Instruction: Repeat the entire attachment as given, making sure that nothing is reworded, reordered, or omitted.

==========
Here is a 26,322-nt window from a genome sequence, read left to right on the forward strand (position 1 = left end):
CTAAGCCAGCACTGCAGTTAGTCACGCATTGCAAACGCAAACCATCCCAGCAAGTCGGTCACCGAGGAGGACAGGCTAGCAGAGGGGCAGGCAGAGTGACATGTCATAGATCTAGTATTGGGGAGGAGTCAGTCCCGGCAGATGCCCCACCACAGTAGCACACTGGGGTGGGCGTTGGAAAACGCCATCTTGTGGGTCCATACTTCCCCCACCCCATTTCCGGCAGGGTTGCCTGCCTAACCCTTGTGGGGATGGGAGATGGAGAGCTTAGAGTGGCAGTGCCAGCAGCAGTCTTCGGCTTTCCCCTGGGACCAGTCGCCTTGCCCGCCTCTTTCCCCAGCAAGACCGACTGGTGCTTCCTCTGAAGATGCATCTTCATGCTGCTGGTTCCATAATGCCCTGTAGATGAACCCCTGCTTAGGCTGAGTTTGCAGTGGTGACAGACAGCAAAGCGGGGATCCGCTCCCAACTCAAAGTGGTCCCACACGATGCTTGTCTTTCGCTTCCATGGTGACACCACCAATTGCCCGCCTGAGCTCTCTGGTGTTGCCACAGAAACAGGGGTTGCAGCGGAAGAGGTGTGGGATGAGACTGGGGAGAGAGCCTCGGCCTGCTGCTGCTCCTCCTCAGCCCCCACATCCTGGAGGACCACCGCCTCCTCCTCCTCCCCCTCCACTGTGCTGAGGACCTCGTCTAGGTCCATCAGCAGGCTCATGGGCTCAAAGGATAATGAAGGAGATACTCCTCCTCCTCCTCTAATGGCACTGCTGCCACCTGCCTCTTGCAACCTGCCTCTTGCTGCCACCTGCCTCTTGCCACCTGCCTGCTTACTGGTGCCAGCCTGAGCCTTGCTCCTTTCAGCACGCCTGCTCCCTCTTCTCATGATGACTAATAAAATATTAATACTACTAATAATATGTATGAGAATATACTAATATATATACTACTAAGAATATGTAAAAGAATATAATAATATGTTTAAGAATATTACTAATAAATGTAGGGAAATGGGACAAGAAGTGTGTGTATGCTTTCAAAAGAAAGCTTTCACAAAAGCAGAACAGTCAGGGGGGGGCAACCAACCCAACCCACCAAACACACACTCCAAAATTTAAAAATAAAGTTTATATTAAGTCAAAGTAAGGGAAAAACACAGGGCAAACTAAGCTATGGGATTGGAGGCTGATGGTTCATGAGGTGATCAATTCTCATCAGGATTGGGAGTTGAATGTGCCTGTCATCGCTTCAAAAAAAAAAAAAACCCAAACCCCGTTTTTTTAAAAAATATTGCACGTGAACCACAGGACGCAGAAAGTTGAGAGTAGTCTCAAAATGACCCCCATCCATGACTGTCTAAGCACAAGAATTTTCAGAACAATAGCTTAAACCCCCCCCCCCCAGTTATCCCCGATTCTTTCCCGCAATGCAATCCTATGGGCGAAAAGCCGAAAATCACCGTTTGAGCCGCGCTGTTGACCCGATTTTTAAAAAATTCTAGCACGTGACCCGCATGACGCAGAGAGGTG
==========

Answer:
Here is a 26,322-nt window from a genome sequence, read left to right on the forward strand (position 1 = left end):
CTAAGCCAGCACTGCAGTTAGTCACGCATTGCAAACGCAAACCATCCCAGCAAGTCGGTCACCGAGGAGGACAGGCTAGCAGAGGGGCAGGCAGAGTGACATGTCATAGATCTAGTATTGGGGAGGAGTCAGTCCCGGCAGATGCCCCACCACAGTAGCACACTGGGGTGGGCGTTGGAAAACGCCATCTTGTGGGTCCATACTTCCCCCACCCCATTTCCGGCAGGGTTGCCTGCCTAACCCTTGTGGGGATGGGAGATGGAGAGCTTAGAGTGGCAGTGCCAGCAGCAGTCTTCGGCTTTCCCCTGGGACCAGTCGCCTTGCCCGCCTCTTTCCCCAGCAAGACCGACTGGTGCTTCCTCTGAAGATGCATCTTCATGCTGCTGGTTCCATAATGCCCTGTAGATGAACCCCTGCTTAGGCTGAGTTTGCAGTGGTGACAGACAGCAAAGCGGGGATCCGCTCCCAACTCAAAGTGGTCCCACACGATGCTTGTCTTTCGCTTCCATGGTGACACCACCAATTGCCCGCCTGAGCTCTCTGGTGTTGCCACAGAAACAGGGGTTGCAGCGGAAGAGGTGTGGGATGAGACTGGGGAGAGAGCCTCGGCCTGCTGCTGCTCCTCCTCAGCCCCCACATCCTGGAGGACCACCGCCTCCTCCTCCTCCCCCTCCACTGTGCTGAGGACCTCGTCTAGGTCCATCAGCAGGCTCATGGGCTCAAAGGATAATGAAGGAGATACTCCTCCTCCTCCTCTAATGGCACTGCTGCCACCTGCCTCTTGCAACCTGCCTCTTGCTGCCACCTGCCTCTTGCCACCTGCCTGCTTACTGGTGCCAGCCTGAGCCTTGCTCCTTTCAGCACGCCTGCTCCCTCTTCTCATGATGACTAATAAAATATTAATACTACTAATAATATGTATGAGAATATACTAATATATATACTACTAAGAATATGTAAAAGAATATAATAATATGTTTAAGAATATTACTAATAAATGTAGGGAAATGGGACAAGAAGTGTGTGTATGCTTTCAAAAGAAAGCTTTCACAAAAGCAGAACAGTCAGGGGGGGGCAACCAACCCAACCCACCAAACACACACTCCAAAATTTAAAAATAAAGTTTATATTAAGTCAAAGTAAGGGAAAAACACAGGGCAAACTAAGCTATGGGATTGGAGGCTGATGGTTCATGAGGTGATCAATTCTCATCAGGATTGGGAGTTGAATGTGCCTGTCATCGCTTCAAAAAAAAAAAAAACCCAAACCCCGTTTTTTTAAAAAATATTGCACGTGAACCACAGGACGCAGAAAGTTGAGAGTAGTCTCAAAATGACCCCCATCCATGACTGTCTAAGCACAAGAATTTTCAGAACAATAGCTTAAACCCCCCCCCCCCAGTTATCCCCGATTCTTTCCCGCAATGCAATCCTATGGGCGAAAAGCCGAAAATCACCGTTTGAGCCGCGCTGTTGACCCGATTTTTAAAAAATTCTAGCACGTGACCCGCATGACGCAGAGAGGTG